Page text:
Scientists of several nationalities have estimated paintings found in three caves in northern Spain to be between 30,000 and 40,800 years, which would make them the oldest ever discovered in Europe.

The discovery, made using a dating method known as uranium-thorium, will be published Friday by Science magazine.

The study was carried out at 11 caves featuring outstanding examples of pre-historic art, but the most significant results were obtained from Altamira, El Castillo and Tito Bustillo.

In the Altamira cave, located in the northern Spanish autonomous community of Cantabria, a painting of a red horse was found to be more than 22,000 years old and a large, red sinuous triangular sign was determined to date back more than 35,600 years.

In El Castillo, the experts identified an indeterminate black animal drawn at least 22,600 years ago; one red sphere between 34,100 and 36,000 years old; handprints that date back 37,300 years and a second red sphere at least 40,800 years old.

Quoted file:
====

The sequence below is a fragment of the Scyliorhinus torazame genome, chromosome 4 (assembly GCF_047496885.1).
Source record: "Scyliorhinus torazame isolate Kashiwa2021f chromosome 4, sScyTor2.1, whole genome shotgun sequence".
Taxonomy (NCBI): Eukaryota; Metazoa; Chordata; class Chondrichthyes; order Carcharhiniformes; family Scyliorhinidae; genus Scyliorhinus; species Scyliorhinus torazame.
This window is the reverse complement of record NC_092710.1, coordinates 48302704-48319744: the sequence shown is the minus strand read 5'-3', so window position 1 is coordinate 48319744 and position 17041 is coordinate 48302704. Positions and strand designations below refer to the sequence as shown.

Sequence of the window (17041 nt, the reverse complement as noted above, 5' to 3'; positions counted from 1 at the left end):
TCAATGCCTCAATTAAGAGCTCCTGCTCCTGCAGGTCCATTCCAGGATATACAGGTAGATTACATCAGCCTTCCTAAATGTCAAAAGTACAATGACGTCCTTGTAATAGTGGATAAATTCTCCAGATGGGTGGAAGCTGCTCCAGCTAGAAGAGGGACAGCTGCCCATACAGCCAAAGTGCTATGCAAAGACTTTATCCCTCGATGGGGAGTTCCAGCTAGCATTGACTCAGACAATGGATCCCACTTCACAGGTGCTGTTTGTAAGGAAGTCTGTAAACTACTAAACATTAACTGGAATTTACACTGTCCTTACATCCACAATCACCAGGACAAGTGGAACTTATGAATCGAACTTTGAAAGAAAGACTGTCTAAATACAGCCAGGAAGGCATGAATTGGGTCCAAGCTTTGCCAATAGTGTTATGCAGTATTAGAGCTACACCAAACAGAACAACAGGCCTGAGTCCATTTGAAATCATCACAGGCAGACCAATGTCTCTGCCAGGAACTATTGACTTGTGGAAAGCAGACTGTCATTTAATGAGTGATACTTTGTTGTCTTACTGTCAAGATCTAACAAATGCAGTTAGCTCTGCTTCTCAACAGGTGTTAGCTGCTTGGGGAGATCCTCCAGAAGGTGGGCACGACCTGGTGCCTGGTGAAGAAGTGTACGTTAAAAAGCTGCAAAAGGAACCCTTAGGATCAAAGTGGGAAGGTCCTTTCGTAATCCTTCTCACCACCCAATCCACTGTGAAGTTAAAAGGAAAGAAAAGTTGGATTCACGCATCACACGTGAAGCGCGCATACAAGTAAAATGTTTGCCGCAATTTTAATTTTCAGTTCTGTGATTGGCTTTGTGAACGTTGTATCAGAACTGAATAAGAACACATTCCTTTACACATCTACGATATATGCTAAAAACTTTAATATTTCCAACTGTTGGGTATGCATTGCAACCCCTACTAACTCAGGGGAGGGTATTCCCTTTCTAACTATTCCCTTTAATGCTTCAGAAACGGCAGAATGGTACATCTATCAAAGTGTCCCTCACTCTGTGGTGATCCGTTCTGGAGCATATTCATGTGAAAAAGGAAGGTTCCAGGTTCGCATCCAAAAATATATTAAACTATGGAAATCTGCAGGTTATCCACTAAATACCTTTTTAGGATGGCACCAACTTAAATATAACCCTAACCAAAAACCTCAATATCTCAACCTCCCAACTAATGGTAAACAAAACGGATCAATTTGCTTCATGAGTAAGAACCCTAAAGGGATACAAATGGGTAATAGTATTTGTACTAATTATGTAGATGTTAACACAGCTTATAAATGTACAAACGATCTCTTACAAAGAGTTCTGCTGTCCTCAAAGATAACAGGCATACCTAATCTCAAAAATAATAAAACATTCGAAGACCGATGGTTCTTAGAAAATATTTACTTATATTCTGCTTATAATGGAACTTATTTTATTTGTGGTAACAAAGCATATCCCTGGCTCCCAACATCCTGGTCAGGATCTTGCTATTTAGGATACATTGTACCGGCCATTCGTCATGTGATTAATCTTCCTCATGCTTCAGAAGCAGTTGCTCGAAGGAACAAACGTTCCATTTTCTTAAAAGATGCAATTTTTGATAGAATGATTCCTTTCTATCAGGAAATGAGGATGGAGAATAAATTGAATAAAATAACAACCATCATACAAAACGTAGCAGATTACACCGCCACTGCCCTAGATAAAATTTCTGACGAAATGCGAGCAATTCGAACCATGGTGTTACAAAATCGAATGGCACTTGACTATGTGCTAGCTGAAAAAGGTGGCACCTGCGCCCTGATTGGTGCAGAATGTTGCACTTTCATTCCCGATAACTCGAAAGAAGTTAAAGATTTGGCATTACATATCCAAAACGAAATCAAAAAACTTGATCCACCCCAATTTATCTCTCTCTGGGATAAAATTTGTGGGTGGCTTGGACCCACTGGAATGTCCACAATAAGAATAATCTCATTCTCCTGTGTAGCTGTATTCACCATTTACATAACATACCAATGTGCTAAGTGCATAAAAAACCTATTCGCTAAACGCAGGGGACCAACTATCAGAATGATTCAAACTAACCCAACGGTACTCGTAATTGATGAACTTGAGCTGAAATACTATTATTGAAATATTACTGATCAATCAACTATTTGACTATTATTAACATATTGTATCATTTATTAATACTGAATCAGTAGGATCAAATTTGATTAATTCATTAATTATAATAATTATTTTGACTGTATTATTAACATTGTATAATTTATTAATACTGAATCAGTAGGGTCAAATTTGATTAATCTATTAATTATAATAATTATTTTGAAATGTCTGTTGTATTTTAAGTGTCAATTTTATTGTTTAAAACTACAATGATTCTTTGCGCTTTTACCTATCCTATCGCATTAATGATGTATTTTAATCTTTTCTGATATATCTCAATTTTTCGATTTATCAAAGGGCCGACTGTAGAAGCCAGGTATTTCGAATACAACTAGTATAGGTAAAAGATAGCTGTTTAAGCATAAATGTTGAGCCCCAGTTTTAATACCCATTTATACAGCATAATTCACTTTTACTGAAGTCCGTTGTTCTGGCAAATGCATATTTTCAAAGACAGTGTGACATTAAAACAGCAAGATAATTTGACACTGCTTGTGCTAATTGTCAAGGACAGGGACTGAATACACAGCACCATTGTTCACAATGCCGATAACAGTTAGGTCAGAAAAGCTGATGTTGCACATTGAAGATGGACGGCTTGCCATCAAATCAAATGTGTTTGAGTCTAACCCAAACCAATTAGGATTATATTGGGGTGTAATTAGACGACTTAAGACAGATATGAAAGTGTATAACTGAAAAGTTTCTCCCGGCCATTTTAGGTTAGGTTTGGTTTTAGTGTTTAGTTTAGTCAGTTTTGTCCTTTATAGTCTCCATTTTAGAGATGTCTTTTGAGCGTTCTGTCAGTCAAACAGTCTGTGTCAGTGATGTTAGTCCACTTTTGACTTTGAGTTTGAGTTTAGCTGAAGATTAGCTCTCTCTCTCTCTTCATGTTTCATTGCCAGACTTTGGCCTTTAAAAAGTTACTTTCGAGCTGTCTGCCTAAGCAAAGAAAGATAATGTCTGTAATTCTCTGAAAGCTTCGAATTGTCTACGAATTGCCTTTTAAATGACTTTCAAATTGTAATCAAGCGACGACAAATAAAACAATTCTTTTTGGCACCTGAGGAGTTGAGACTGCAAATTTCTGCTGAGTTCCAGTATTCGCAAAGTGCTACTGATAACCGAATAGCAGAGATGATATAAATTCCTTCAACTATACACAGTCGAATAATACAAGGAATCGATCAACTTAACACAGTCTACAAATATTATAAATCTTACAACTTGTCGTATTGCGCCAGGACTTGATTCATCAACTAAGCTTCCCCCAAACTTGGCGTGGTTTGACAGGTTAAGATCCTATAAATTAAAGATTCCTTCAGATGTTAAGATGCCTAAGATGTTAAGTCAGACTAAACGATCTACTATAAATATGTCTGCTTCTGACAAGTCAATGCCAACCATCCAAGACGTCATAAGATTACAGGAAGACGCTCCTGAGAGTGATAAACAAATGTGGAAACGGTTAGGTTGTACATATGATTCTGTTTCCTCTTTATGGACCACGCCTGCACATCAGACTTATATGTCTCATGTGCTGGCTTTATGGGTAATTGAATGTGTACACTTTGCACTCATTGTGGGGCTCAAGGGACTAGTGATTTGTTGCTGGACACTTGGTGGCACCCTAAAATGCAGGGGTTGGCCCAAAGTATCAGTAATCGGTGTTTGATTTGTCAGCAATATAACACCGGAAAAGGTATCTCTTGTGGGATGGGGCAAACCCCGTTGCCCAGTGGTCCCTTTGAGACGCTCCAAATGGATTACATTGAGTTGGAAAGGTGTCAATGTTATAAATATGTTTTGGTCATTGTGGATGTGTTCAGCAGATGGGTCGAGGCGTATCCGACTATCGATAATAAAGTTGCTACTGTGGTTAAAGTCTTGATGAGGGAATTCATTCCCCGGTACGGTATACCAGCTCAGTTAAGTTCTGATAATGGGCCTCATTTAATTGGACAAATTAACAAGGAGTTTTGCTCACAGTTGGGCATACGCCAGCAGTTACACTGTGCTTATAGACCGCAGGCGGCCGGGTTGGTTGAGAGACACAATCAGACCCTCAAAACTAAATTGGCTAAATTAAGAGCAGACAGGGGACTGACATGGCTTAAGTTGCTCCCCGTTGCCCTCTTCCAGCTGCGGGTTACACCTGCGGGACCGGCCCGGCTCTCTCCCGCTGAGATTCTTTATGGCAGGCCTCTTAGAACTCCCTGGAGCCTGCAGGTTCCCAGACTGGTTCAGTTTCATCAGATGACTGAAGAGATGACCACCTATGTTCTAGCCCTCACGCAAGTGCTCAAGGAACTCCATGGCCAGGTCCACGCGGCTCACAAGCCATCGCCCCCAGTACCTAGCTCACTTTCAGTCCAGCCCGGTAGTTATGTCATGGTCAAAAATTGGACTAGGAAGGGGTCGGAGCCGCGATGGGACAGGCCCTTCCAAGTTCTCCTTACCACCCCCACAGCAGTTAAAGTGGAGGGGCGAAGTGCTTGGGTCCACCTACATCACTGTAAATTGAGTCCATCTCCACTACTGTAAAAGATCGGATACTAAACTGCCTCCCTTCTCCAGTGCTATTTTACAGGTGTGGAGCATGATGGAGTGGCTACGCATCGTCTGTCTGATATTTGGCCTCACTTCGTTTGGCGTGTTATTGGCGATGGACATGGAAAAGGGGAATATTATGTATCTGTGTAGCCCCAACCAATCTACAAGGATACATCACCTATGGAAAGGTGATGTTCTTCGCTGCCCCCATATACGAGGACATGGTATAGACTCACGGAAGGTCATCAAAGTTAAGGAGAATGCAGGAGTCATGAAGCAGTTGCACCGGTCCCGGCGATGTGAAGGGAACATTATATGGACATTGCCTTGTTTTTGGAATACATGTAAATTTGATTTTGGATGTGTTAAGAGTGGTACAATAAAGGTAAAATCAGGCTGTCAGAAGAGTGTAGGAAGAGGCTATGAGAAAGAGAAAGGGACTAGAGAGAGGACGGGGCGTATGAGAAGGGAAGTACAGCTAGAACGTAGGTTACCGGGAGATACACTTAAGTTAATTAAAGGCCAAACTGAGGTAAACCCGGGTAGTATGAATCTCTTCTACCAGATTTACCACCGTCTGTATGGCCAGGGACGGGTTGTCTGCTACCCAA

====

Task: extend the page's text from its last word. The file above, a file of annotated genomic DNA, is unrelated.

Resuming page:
An anthropomorphous figure between 29,600 and 35,500 years old was found in the Tito Bustillo cave.

According to the study, cave paintings were a widespread form of artistic expression among human groups between 35,000 and 40,000 years ago.

The results also raise the possibility that Neanderthals could have been the artists of the oldest paintings and that therefore the capacity to create was not the exclusive domain of homo sapiens.

Among those positing that theory is the University of Barcelona's Joao Zilhao, who said such a finding would not be surprising considering what scientists have learned about Neanderthals over the past 10 years.

The investigation began in 2005, when the results of studies on cave paintings in France and Portugal dating back at least 20,000 to 25,000 years began to be published.

The results presented Thursday pertain only to the first phase of a study that is ongoing and will likely result in new discoveries.